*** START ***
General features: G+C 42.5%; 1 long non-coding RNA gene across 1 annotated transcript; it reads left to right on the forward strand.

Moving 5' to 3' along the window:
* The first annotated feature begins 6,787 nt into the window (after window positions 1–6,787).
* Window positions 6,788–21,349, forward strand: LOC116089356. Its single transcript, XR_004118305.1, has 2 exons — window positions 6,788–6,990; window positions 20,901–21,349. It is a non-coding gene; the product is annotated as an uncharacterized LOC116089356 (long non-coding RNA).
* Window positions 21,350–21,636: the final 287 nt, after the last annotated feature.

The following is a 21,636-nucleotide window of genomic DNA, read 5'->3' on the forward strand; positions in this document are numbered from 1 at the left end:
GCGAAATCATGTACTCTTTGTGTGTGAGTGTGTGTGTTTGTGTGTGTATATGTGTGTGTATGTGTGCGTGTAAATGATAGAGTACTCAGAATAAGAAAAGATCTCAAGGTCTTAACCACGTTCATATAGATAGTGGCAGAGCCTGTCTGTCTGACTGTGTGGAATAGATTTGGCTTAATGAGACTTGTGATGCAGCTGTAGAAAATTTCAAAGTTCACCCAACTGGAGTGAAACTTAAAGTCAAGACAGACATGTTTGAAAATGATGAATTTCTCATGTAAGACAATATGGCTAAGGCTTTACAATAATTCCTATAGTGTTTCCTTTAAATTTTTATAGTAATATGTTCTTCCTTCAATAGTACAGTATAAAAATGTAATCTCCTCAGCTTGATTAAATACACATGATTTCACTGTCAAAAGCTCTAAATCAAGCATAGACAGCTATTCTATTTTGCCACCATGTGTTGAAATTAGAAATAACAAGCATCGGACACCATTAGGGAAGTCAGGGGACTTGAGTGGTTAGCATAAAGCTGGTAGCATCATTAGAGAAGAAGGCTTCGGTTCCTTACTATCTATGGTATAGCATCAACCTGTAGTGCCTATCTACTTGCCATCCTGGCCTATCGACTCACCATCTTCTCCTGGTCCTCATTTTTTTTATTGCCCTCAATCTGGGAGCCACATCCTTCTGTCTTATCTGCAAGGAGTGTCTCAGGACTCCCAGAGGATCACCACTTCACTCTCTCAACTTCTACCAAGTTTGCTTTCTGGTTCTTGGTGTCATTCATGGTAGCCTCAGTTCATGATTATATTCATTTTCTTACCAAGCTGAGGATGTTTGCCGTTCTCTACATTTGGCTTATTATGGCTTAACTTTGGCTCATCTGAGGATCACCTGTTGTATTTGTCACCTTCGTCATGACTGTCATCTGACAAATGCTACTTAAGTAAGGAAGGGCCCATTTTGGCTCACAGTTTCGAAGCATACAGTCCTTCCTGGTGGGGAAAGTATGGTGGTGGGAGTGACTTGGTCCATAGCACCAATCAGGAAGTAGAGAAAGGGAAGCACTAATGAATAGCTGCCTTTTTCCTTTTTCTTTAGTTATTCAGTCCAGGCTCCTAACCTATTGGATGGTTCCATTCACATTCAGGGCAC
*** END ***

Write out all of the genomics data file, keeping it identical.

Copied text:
General features: G+C 42.5%; 1 long non-coding RNA gene across 1 annotated transcript; it reads left to right on the forward strand.

Moving 5' to 3' along the window:
* The first annotated feature begins 6,787 nt into the window (after window positions 1–6,787).
* Window positions 6,788–21,349, forward strand: LOC116089356. Its single transcript, XR_004118305.1, has 2 exons — window positions 6,788–6,990; window positions 20,901–21,349. It is a non-coding gene; the product is annotated as an uncharacterized LOC116089356 (long non-coding RNA).
* Window positions 21,350–21,636: the final 287 nt, after the last annotated feature.

The following is a 21,636-nucleotide window of genomic DNA, read 5'->3' on the forward strand; positions in this document are numbered from 1 at the left end:
GCGAAATCATGTACTCTTTGTGTGTGAGTGTGTGTGTTTGTGTGTGTATATGTGTGTGTATGTGTGCGTGTAAATGATAGAGTACTCAGAATAAGAAAAGATCTCAAGGTCTTAACCACGTTCATATAGATAGTGGCAGAGCCTGTCTGTCTGACTGTGTGGAATAGATTTGGCTTAATGAGACTTGTGATGCAGCTGTAGAAAATTTCAAAGTTCACCCAACTGGAGTGAAACTTAAAGTCAAGACAGACATGTTTGAAAATGATGAATTTCTCATGTAAGACAATATGGCTAAGGCTTTACAATAATTCCTATAGTGTTTCCTTTAAATTTTTATAGTAATATGTTCTTCCTTCAATAGTACAGTATAAAAATGTAATCTCCTCAGCTTGATTAAATACACATGATTTCACTGTCAAAAGCTCTAAATCAAGCATAGACAGCTATTCTATTTTGCCACCATGTGTTGAAATTAGAAATAACAAGCATCGGACACCATTAGGGAAGTCAGGGGACTTGAGTGGTTAGCATAAAGCTGGTAGCATCATTAGAGAAGAAGGCTTCGGTTCCTTACTATCTATGGTATAGCATCAACCTGTAGTGCCTATCTACTTGCCATCCTGGCCTATCGACTCACCATCTTCTCCTGGTCCTCATTTTTTTTATTGCCCTCAATCTGGGAGCCACATCCTTCTGTCTTATCTGCAAGGAGTGTCTCAGGACTCCCAGAGGATCACCACTTCACTCTCTCAACTTCTACCAAGTTTGCTTTCTGGTTCTTGGTGTCATTCATGGTAGCCTCAGTTCATGATTATATTCATTTTCTTACCAAGCTGAGGATGTTTGCCGTTCTCTACATTTGGCTTATTATGGCTTAACTTTGGCTCATCTGAGGATCACCTGTTGTATTTGTCACCTTCGTCATGACTGTCATCTGACAAATGCTACTTAAGTAAGGAAGGGCCCATTTTGGCTCACAGTTTCGAAGCATACAGTCCTTCCTGGTGGGGAAAGTATGGTGGTGGGAGTGACTTGGTCCATAGCACCAATCAGGAAGTAGAGAAAGGGAAGCACTAATGAATAGCTGCCTTTTTCCTTTTTCTTTAGTTATTCAGTCCAGGCTCCTAACCTATTGGATGGTTCCATTCACATTCAGGGCAC